Mr. CASTELLANOS. Mr. President, I spoke for myself alone, because I have not yet consulted upon the

point with my honorable colleague from the United · States.

Mr. STUDEBAKER. I call for the reading of the preamble and resolution offered by the committee.

(The report of the committee was read; also the modification offered by Mr. Romero.)

Mr. ALFONSO (Chili). In the name of the Chilian Delegation, Mr. President, I must state that I shall give my vote to the widest and most comprehensive proposition, for although I think in general, like the honorable Delegate from the Argentine Republic, that this Conference can only concern itself with international affairs, nevertheless, through force of circumstances, this must often go much further, as it will have to in this instance.

Suppose it were decided that the Conference recommend to all the countries the adoption of the decimal system, when will each nation know what documents or circumstances are to exist orgovern in foreign relations? If it happened that they were governed in the interior by a system different from the decimal one, the result would be that at each step use would be made of antecedents and documents not in accordance with the recommendation of this Conference.

Therefore if it decides that the nations represented here should adopt the metric system in internal as

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well as external affairs, I think the most comprehensive proposition is the best.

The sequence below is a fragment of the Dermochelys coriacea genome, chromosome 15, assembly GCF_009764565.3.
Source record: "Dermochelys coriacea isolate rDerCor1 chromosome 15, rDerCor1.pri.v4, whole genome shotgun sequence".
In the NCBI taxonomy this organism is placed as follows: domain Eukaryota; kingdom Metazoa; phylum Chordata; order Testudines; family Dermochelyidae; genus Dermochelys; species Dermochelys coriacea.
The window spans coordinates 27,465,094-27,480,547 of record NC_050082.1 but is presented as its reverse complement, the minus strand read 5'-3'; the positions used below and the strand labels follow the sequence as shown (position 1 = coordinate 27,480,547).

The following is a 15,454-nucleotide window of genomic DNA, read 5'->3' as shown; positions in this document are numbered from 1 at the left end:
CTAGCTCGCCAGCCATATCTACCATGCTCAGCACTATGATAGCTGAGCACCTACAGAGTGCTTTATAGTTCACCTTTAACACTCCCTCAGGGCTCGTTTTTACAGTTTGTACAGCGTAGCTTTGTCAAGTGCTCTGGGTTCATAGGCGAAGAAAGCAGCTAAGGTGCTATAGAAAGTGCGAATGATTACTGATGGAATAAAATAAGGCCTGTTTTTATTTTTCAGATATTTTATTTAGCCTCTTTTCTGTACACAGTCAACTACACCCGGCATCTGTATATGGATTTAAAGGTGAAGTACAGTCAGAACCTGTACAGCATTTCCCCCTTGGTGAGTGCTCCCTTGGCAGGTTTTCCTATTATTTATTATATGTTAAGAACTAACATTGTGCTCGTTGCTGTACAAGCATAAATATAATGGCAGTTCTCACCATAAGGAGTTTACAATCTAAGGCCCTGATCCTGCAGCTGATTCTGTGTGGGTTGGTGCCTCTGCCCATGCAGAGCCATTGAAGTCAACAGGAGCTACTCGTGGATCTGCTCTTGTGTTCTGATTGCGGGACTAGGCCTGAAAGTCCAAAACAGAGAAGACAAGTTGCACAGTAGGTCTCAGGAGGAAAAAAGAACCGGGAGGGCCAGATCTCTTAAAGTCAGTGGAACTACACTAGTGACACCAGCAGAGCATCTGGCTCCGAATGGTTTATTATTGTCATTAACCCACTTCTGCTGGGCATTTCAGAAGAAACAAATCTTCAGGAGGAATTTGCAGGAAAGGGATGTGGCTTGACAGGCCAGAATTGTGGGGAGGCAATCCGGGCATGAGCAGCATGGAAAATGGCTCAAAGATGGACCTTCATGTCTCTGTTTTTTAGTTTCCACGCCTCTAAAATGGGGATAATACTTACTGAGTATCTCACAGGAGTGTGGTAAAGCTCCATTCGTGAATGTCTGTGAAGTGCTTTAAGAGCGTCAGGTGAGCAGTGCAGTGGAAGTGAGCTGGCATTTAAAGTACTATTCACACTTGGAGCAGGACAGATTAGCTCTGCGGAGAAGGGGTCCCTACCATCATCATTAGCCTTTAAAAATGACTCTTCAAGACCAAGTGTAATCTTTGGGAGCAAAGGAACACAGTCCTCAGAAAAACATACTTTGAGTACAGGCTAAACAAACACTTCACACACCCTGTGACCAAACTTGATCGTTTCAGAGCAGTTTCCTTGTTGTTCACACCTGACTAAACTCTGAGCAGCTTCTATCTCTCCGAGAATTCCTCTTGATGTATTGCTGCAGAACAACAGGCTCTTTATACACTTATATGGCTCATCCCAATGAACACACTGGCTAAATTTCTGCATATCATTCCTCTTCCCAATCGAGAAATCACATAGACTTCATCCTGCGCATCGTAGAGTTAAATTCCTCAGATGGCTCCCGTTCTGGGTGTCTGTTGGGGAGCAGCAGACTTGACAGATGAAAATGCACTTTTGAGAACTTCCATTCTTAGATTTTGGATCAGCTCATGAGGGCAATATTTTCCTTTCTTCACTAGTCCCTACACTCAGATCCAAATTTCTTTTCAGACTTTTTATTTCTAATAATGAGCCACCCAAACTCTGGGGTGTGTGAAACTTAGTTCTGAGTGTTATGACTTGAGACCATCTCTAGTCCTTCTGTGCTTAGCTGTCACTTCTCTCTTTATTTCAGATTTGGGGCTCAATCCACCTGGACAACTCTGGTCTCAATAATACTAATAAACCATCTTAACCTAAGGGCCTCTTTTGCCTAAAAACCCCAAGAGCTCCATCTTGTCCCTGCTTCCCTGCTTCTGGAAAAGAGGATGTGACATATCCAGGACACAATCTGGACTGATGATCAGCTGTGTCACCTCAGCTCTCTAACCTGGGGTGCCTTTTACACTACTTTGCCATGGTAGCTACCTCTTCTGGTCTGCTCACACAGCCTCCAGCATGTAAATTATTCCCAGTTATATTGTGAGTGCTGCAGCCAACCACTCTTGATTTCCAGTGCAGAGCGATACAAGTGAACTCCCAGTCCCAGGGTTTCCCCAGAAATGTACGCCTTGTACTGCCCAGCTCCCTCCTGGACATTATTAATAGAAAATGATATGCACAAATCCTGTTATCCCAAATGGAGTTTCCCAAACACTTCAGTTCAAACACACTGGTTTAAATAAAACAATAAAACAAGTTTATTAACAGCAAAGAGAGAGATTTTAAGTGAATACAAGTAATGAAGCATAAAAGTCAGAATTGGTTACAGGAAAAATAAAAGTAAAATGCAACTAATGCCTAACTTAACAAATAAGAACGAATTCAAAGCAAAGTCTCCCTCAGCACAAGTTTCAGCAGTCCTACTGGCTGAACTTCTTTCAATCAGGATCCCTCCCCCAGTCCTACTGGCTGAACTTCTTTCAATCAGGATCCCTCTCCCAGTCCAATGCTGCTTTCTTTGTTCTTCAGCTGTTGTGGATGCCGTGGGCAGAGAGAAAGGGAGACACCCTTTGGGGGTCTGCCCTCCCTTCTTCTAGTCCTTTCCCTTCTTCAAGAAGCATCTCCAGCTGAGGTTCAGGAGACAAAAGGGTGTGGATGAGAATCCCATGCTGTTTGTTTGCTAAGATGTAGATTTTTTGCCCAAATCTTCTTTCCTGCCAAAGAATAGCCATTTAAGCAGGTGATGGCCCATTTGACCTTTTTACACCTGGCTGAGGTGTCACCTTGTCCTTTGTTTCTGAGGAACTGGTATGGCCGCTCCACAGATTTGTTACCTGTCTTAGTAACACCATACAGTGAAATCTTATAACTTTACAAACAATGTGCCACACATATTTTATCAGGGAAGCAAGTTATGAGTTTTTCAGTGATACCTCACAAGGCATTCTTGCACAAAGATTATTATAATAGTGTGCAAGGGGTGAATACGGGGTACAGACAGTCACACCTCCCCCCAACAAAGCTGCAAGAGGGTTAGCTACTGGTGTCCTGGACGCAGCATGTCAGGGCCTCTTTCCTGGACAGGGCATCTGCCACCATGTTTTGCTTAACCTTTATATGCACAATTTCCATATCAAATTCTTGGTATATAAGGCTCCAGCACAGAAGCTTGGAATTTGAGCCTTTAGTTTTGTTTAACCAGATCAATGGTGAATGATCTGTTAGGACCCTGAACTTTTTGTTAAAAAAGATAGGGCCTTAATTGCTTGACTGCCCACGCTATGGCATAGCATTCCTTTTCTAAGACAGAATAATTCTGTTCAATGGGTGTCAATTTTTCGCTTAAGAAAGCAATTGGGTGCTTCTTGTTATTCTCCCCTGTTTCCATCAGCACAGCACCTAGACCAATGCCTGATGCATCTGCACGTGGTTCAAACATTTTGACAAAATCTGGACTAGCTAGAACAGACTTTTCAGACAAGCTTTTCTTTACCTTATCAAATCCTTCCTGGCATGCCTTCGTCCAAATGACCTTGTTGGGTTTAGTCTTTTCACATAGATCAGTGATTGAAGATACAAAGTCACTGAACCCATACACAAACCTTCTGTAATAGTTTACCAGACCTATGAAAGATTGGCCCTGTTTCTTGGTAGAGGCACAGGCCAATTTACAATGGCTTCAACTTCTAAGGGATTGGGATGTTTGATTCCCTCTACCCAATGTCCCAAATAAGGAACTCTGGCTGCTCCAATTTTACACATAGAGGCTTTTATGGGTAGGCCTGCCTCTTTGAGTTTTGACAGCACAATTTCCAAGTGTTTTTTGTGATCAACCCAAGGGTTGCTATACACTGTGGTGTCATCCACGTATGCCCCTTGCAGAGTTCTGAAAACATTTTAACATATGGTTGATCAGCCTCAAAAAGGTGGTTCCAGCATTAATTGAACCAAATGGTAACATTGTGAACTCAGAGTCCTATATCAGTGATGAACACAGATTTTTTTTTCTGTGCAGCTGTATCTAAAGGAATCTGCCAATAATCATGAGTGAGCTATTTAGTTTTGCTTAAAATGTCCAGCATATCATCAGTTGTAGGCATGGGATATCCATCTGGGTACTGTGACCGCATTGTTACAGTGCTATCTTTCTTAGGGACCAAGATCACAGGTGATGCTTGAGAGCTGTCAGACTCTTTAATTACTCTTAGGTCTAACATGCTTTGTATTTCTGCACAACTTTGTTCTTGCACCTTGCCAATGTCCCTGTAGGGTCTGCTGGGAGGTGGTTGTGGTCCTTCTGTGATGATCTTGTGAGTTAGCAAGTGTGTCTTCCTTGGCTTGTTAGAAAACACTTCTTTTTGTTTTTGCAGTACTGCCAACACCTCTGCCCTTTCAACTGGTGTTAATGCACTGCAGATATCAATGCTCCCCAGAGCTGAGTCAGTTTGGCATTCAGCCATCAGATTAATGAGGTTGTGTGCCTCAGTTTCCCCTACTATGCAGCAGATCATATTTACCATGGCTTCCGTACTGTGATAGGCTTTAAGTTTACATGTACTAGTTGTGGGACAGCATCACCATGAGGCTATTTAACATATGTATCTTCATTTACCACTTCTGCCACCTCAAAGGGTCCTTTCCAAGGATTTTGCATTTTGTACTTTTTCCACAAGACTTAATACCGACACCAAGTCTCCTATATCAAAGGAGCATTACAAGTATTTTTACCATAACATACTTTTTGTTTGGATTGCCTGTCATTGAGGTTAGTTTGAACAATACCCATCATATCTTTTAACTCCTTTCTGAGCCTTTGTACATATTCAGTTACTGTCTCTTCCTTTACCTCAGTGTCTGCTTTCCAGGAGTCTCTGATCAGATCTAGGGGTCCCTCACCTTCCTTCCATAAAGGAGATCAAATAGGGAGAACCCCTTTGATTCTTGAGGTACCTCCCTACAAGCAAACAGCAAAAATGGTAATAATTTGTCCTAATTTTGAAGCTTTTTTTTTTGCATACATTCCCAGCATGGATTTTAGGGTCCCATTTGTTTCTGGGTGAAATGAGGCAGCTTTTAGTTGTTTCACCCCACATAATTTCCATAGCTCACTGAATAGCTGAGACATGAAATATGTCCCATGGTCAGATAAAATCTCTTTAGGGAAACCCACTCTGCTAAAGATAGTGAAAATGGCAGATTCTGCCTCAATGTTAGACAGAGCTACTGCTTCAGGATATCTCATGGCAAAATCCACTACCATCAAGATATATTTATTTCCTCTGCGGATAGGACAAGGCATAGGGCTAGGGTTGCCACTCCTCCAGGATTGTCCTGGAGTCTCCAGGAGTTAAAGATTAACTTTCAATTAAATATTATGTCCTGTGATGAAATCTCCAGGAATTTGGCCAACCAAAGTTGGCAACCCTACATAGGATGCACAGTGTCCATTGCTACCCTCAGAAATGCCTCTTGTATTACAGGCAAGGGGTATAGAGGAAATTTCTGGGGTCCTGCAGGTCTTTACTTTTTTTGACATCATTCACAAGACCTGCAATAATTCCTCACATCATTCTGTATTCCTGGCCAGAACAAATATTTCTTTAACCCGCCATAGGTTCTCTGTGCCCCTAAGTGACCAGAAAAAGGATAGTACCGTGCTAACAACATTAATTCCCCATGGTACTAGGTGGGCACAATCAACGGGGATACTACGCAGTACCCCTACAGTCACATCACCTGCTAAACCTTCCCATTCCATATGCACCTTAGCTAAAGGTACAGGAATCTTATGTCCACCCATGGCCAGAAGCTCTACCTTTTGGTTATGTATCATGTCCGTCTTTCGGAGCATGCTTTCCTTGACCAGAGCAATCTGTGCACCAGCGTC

The FIRST VICE-PRESIDENT. As the committee has accepted the amendment of Mr. Romero, the vote will

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So the report of the Committee on Weights and Measures as amended was adopted, as follows:


Resolved, That the International American Conference recommends the adoption of the metrical decimal system to the nations here represented, which have not already accepted it.





[As submitted February 21, and adopted by the Conference February

26, 1890.) The International American Conference is of the opinion:

First. That a railroad connecting all or the majority of the nations represented in this Conference will contribute greatly to the development of cordial relations between said nations and the growth of their material interests.

Second. That the best method of facilitating its execution is the appointment of an International Commission of engineers to ascertain the possible routes, to determine their true length, to estimate the cost of each, and to compare their respective advantages.

Third. That the said Commission should consist of a body of engineers, of whom each nation should appoint three, and which should have authority to divide into subcommissions, and appoint as many other engineers and employés as may be considered necessary for the more rapid execution of the work.

Fourth. That each of the Governments accepting may appoint, at its own expense, commissioners or engineers to serve as auxiliaries to the subcommissions charged with the sectional surveys of the line.

Fifth. That the railroad, in so far as the common interests will permit, should connect the principal cities lying in the vicinity of its route.

Sixth. That if the general direction of the line can not be altered without great inconvenience, for the purpose mentioned in the preceding article, branch lines should be surveyed to connect those cities with the main line.